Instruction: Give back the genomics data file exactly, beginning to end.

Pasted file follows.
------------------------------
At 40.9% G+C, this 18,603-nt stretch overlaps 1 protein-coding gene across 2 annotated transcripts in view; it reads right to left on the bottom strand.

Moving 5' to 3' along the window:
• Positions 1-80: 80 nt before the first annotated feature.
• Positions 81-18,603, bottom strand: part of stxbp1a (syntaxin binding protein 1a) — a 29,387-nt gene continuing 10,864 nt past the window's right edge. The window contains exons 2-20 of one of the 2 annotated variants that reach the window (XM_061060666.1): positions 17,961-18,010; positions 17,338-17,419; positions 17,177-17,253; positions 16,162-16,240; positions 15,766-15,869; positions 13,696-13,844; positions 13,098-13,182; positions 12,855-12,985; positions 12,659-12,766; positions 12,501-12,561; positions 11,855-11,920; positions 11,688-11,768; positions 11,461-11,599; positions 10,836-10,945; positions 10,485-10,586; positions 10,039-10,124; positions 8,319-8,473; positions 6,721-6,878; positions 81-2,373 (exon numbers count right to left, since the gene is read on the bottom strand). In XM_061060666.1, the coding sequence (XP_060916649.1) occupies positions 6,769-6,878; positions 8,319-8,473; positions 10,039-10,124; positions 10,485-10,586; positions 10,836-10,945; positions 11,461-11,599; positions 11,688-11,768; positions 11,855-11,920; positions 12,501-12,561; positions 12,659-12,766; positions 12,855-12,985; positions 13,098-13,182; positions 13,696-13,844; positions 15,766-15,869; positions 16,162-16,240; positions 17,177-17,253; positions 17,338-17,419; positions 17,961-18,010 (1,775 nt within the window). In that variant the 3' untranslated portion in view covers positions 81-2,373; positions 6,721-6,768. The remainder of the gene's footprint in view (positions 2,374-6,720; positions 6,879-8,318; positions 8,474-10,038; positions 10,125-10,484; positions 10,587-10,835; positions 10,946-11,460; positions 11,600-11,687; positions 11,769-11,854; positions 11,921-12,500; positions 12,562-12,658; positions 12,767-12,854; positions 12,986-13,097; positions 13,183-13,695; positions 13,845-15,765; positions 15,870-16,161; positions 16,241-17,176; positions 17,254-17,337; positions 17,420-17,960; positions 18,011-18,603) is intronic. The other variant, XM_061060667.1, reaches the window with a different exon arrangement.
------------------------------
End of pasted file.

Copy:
At 40.9% G+C, this 18,603-nt stretch overlaps 1 protein-coding gene across 2 annotated transcripts in view; it reads right to left on the bottom strand.

Moving 5' to 3' along the window:
• Positions 1-80: 80 nt before the first annotated feature.
• Positions 81-18,603, bottom strand: part of stxbp1a (syntaxin binding protein 1a) — a 29,387-nt gene continuing 10,864 nt past the window's right edge. The window contains exons 2-20 of one of the 2 annotated variants that reach the window (XM_061060666.1): positions 17,961-18,010; positions 17,338-17,419; positions 17,177-17,253; positions 16,162-16,240; positions 15,766-15,869; positions 13,696-13,844; positions 13,098-13,182; positions 12,855-12,985; positions 12,659-12,766; positions 12,501-12,561; positions 11,855-11,920; positions 11,688-11,768; positions 11,461-11,599; positions 10,836-10,945; positions 10,485-10,586; positions 10,039-10,124; positions 8,319-8,473; positions 6,721-6,878; positions 81-2,373 (exon numbers count right to left, since the gene is read on the bottom strand). In XM_061060666.1, the coding sequence (XP_060916649.1) occupies positions 6,769-6,878; positions 8,319-8,473; positions 10,039-10,124; positions 10,485-10,586; positions 10,836-10,945; positions 11,461-11,599; positions 11,688-11,768; positions 11,855-11,920; positions 12,501-12,561; positions 12,659-12,766; positions 12,855-12,985; positions 13,098-13,182; positions 13,696-13,844; positions 15,766-15,869; positions 16,162-16,240; positions 17,177-17,253; positions 17,338-17,419; positions 17,961-18,010 (1,775 nt within the window). In that variant the 3' untranslated portion in view covers positions 81-2,373; positions 6,721-6,768. The remainder of the gene's footprint in view (positions 2,374-6,720; positions 6,879-8,318; positions 8,474-10,038; positions 10,125-10,484; positions 10,587-10,835; positions 10,946-11,460; positions 11,600-11,687; positions 11,769-11,854; positions 11,921-12,500; positions 12,562-12,658; positions 12,767-12,854; positions 12,986-13,097; positions 13,183-13,695; positions 13,845-15,765; positions 15,870-16,161; positions 16,241-17,176; positions 17,254-17,337; positions 17,420-17,960; positions 18,011-18,603) is intronic. The other variant, XM_061060667.1, reaches the window with a different exon arrangement.